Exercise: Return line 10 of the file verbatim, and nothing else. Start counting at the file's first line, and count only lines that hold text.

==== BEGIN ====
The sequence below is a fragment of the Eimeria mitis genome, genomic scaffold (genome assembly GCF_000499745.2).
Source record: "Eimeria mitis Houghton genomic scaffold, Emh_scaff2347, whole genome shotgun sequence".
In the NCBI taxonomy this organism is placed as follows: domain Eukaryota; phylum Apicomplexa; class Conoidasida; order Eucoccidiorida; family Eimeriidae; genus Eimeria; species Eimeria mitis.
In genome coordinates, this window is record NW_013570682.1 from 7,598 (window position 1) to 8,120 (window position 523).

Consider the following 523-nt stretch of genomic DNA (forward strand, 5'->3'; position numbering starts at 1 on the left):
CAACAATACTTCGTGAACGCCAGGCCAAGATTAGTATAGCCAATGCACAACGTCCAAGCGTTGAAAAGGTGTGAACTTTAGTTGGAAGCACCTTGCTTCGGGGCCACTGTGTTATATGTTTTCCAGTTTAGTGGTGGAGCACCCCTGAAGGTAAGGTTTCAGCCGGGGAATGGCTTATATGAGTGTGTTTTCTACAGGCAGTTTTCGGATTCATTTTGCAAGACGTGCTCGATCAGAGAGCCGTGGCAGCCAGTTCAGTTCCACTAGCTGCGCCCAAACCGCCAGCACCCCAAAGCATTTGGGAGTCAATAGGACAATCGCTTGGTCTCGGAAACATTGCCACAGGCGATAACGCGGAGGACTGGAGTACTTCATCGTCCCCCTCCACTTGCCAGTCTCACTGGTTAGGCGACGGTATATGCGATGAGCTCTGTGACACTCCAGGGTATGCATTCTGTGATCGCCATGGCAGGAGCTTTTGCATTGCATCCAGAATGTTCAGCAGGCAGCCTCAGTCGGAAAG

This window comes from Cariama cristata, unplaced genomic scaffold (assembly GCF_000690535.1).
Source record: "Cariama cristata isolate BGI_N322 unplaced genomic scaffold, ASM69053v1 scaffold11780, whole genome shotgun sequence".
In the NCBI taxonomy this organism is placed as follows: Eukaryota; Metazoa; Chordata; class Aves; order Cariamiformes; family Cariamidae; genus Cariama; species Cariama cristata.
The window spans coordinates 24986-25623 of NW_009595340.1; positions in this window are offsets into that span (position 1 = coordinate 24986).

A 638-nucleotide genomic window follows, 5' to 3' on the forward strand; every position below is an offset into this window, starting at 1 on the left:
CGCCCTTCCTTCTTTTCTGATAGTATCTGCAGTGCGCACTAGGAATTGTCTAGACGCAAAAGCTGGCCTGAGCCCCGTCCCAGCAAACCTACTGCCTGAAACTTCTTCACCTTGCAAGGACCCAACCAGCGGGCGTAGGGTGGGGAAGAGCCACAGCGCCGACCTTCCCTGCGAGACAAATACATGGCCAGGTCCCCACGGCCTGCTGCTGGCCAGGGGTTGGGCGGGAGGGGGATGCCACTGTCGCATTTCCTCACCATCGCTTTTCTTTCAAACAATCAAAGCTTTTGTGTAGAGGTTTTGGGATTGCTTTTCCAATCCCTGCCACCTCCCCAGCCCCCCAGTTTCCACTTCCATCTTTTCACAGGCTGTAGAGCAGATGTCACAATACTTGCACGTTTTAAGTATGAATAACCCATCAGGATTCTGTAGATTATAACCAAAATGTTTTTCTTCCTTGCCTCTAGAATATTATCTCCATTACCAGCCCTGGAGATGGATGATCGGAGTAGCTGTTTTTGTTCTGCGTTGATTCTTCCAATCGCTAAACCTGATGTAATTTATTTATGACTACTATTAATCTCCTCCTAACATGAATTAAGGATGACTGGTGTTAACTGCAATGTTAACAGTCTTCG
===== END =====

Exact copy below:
The window spans coordinates 24986-25623 of NW_009595340.1; positions in this window are offsets into that span (position 1 = coordinate 24986).